#16 John Darrel, A True Narration of the Strange and Grievous Vexation by the Devil (1600)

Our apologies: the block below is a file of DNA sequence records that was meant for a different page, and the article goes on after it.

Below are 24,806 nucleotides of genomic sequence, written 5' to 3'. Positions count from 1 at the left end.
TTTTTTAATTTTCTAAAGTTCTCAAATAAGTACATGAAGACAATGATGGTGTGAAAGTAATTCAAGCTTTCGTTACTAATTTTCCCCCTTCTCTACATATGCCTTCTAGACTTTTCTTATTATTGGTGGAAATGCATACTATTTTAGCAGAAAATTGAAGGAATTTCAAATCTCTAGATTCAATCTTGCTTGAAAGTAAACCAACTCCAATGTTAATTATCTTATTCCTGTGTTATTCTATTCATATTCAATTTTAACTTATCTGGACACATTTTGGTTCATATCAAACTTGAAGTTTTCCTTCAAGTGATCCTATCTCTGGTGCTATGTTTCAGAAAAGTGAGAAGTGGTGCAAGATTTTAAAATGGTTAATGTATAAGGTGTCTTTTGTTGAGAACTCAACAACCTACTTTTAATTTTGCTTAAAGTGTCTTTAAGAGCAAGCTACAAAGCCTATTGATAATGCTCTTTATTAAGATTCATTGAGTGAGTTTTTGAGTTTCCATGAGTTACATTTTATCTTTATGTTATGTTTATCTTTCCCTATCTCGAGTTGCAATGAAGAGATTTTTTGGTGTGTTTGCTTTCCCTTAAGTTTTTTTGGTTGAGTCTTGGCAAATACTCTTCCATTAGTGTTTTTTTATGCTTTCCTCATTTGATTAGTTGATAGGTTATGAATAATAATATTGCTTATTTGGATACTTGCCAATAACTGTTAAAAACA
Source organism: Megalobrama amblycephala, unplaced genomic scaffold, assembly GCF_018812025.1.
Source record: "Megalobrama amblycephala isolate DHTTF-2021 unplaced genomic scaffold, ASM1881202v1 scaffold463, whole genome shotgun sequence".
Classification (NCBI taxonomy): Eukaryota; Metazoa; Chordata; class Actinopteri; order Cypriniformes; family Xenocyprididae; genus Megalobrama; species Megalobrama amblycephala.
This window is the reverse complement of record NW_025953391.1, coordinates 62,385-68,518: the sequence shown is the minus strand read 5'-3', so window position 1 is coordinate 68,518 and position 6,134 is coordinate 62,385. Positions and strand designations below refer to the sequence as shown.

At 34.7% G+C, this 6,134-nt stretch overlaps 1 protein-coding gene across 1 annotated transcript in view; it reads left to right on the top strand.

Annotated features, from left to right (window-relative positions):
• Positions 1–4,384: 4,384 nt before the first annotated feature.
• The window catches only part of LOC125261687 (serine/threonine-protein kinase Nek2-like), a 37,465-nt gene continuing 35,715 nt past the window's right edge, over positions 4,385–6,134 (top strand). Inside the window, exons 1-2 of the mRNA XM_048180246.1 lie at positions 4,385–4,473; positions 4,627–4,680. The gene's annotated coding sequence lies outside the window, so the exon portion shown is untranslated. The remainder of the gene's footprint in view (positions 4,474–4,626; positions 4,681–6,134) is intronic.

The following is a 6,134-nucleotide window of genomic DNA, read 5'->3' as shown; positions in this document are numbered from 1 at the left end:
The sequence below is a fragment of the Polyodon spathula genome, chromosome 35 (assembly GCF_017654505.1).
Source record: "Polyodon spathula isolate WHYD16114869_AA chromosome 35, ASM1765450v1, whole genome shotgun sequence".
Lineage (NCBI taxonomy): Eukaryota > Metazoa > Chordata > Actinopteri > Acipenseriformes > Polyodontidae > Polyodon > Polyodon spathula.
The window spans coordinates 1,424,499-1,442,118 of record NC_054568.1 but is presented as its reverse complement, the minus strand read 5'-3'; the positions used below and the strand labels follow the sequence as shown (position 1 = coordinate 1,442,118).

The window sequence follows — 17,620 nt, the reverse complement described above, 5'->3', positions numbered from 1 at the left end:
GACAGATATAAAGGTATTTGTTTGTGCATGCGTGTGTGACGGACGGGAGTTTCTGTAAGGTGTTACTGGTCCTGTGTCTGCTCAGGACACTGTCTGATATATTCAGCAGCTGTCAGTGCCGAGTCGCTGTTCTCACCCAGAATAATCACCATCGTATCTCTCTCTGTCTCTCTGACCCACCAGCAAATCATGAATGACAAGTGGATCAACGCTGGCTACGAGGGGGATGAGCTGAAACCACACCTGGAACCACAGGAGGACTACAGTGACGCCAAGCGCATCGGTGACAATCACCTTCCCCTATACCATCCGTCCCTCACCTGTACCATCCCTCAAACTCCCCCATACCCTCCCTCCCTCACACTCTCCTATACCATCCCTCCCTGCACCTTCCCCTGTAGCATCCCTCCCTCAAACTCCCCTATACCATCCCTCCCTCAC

The most spectacular and successful exorcist in the period was John Darrel, whose notoriety derived from a series of events in 1597-1598. After claiming to exorcize seven demons in a single Lancashire household, he sought to publicize his apparent achievement in print. His fame led to a protracted encounter with William Somers, who later confessed to fraudulently pretending to be possessed. Darrel nevertheless claimed success, but was pursued by the ecclesiastical authorities. His True Narration was an attempt to vindicate himself, while his Detection was likewise aimed at denigrating the credibility of Samuel Harsnett (see item 13) who had exposed his tactics. The imprint of both books states only that they were printed in the year 1600, with no further information; they seem to have been produced by a secret press to avoid detection. Darrel was subsequently imprisoned and convicted of fraud, thereby ending his career. His exploits reveal a popular and profound fascination with the extravagant performances associated with witchcraft.